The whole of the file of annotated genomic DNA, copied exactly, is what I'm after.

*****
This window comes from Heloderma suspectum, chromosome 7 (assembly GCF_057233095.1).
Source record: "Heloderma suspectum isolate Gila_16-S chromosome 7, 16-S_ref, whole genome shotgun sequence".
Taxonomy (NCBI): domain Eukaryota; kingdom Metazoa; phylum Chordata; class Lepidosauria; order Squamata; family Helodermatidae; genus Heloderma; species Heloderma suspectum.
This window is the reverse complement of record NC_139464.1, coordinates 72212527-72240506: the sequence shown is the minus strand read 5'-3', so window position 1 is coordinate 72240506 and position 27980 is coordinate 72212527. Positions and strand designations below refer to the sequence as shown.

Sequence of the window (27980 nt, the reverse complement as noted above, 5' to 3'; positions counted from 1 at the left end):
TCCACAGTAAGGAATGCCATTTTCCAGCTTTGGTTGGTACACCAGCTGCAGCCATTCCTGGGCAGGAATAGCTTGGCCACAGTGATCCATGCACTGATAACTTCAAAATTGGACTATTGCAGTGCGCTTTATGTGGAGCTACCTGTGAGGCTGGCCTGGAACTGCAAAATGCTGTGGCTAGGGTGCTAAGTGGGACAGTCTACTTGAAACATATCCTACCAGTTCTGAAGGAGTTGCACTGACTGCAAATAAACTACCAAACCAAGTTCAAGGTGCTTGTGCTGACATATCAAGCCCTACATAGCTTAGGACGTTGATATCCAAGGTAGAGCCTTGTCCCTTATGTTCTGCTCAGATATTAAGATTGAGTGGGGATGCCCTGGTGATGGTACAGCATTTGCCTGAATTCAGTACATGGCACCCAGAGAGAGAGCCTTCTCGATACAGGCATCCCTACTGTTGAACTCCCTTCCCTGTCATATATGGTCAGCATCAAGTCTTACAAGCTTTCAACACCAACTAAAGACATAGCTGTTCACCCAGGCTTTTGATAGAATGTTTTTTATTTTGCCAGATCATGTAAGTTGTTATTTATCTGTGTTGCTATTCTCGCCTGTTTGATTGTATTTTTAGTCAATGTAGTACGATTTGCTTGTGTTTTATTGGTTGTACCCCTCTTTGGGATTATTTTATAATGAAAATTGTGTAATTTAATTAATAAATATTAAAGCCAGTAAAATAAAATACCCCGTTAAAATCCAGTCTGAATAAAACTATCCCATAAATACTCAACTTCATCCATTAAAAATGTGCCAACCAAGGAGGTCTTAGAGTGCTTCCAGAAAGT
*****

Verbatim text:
This window comes from Heloderma suspectum, chromosome 7 (assembly GCF_057233095.1).
Source record: "Heloderma suspectum isolate Gila_16-S chromosome 7, 16-S_ref, whole genome shotgun sequence".
Taxonomy (NCBI): domain Eukaryota; kingdom Metazoa; phylum Chordata; class Lepidosauria; order Squamata; family Helodermatidae; genus Heloderma; species Heloderma suspectum.
This window is the reverse complement of record NC_139464.1, coordinates 72212527-72240506: the sequence shown is the minus strand read 5'-3', so window position 1 is coordinate 72240506 and position 27980 is coordinate 72212527. Positions and strand designations below refer to the sequence as shown.

Sequence of the window (27980 nt, the reverse complement as noted above, 5' to 3'; positions counted from 1 at the left end):
TCCACAGTAAGGAATGCCATTTTCCAGCTTTGGTTGGTACACCAGCTGCAGCCATTCCTGGGCAGGAATAGCTTGGCCACAGTGATCCATGCACTGATAACTTCAAAATTGGACTATTGCAGTGCGCTTTATGTGGAGCTACCTGTGAGGCTGGCCTGGAACTGCAAAATGCTGTGGCTAGGGTGCTAAGTGGGACAGTCTACTTGAAACATATCCTACCAGTTCTGAAGGAGTTGCACTGACTGCAAATAAACTACCAAACCAAGTTCAAGGTGCTTGTGCTGACATATCAAGCCCTACATAGCTTAGGACGTTGATATCCAAGGTAGAGCCTTGTCCCTTATGTTCTGCTCAGATATTAAGATTGAGTGGGGATGCCCTGGTGATGGTACAGCATTTGCCTGAATTCAGTACATGGCACCCAGAGAGAGAGCCTTCTCGATACAGGCATCCCTACTGTTGAACTCCCTTCCCTGTCATATATGGTCAGCATCAAGTCTTACAAGCTTTCAACACCAACTAAAGACATAGCTGTTCACCCAGGCTTTTGATAGAATGTTTTTTATTTTGCCAGATCATGTAAGTTGTTATTTATCTGTGTTGCTATTCTCGCCTGTTTGATTGTATTTTTAGTCAATGTAGTACGATTTGCTTGTGTTTTATTGGTTGTACCCCTCTTTGGGATTATTTTATAATGAAAATTGTGTAATTTAATTAATAAATATTAAAGCCAGTAAAATAAAATACCCCGTTAAAATCCAGTCTGAATAAAACTATCCCATAAATACTCAACTTCATCCATTAAAAATGTGCCAACCAAGGAGGTCTTAGAGTGCTTCCAGAAAGT